September 25th, 2018

Judge Kavanaugh and the Art of Jury Selection

Judge Brett Kavanaugh, via Rolling Stone and Alex Brandon/AP/REX Shutterstock

As the Brett Kavanaugh confirmation spins wildly out of control with accusations of sexual assault, I’ve sat back and watched knowing that I’ve seen versions of this play before.

Those similar plays are not in politics, but in the course of jury selection.

This won’t take long.

Underlying virtually everything about the accusations is the concept of confirmation bias. Those who are hoping for a result, be it confirmation or rejection, will see the facts as they emerge with the spin that is most favorable to the conclusion that they want, in their hearts, to be reached.

It really isn’t that tough to see that, for varying reasons, a great many folks made up their minds before hearing all the evidence. And you know this because the witnesses haven’t even testified yet before the Senate Judiciary Committee.

The first example of this is Senate Majority Leader Mitch McConnell:

‘In the very near future, Judge Kavanaugh will be on the U.S. Supreme Court. We’re going to plow right through it and do our job.’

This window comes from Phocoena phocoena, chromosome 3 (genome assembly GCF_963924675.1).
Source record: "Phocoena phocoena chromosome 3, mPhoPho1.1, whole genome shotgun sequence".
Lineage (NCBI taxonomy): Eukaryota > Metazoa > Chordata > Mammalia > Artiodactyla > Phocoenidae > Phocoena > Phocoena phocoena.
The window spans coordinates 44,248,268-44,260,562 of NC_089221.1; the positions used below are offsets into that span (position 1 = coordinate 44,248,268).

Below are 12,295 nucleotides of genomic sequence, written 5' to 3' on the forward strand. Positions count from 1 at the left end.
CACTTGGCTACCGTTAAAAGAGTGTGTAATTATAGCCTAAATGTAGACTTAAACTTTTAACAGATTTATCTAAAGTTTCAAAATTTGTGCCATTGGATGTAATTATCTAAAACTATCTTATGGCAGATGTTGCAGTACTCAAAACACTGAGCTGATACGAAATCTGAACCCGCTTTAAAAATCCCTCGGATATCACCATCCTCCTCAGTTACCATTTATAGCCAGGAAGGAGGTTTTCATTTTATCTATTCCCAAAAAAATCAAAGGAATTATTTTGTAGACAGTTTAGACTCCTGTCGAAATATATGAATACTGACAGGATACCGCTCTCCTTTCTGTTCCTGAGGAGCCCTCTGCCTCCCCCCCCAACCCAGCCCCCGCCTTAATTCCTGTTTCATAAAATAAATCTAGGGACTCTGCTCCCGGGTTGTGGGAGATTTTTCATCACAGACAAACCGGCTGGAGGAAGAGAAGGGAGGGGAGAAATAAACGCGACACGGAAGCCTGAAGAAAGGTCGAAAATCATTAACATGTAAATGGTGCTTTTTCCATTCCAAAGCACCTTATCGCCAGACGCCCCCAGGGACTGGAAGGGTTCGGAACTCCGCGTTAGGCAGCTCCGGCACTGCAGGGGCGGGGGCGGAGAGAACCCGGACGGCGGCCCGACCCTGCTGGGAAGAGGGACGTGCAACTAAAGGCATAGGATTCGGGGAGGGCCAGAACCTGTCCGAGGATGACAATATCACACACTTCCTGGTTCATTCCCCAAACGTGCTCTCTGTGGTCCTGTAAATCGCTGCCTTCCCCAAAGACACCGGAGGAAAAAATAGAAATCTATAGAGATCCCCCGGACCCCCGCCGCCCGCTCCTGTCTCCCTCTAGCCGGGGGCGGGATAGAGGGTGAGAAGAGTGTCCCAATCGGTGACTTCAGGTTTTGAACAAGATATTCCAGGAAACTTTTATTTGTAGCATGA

And the second is Senator Lindsey Graham, on the Judiciary Committee, demanding a vote ASAP:

 

These types of comments always accompany a ‘Don’t worry, we’ll be fair at the hearing’ attitude.

And this sounds like a version of Old West justice, “Don’t worry, he’ll get a fair trial before the hanging.”

Jury selection is a bit like that. A room fills with people who’ve lived lives that you know nothing about. And your job, in a very, very short time, is to see if you can root out those with biases — those who will, from the start of the trial simply be looking for information that will confirm their own biases about lawsuits of this type (whatever the type may be).

Hey, those biases may be great if they help you (as I always tell them)! But they can also be the death penalty of your case.

Every person that has uttered a conclusion on the Kavanaugh sexual assault allegations, regardless of which side they fall on, is utterly unsuited to be making a decision. Each and every one of them has reached a conclusion in advance of hearing all the evidence.

It’s true that, in this particular case, there are 100 jurors and 97% of them have already decided. But that isn’t the point of this post.

The point is about types of people and the way they form opinions and their ability to keep an open mind. A great many can’t do that, and those are the ones you need to find.

Sometimes, they expose themselves.

 

June 30th, 2018

More SCOTUS; More Tissues

Back in 2009 when Justice David Souter retired, I wrote that I would love to see SCOTUS judges who had actually practiced law with living, breathing, broken humans sitting, at some point, in their offices.

This week, with Justice Kennedy’s announced retirement, Trump said he wanted yet another Harvard or Yale judge. As if we didn’t already have a bench stuffed with them.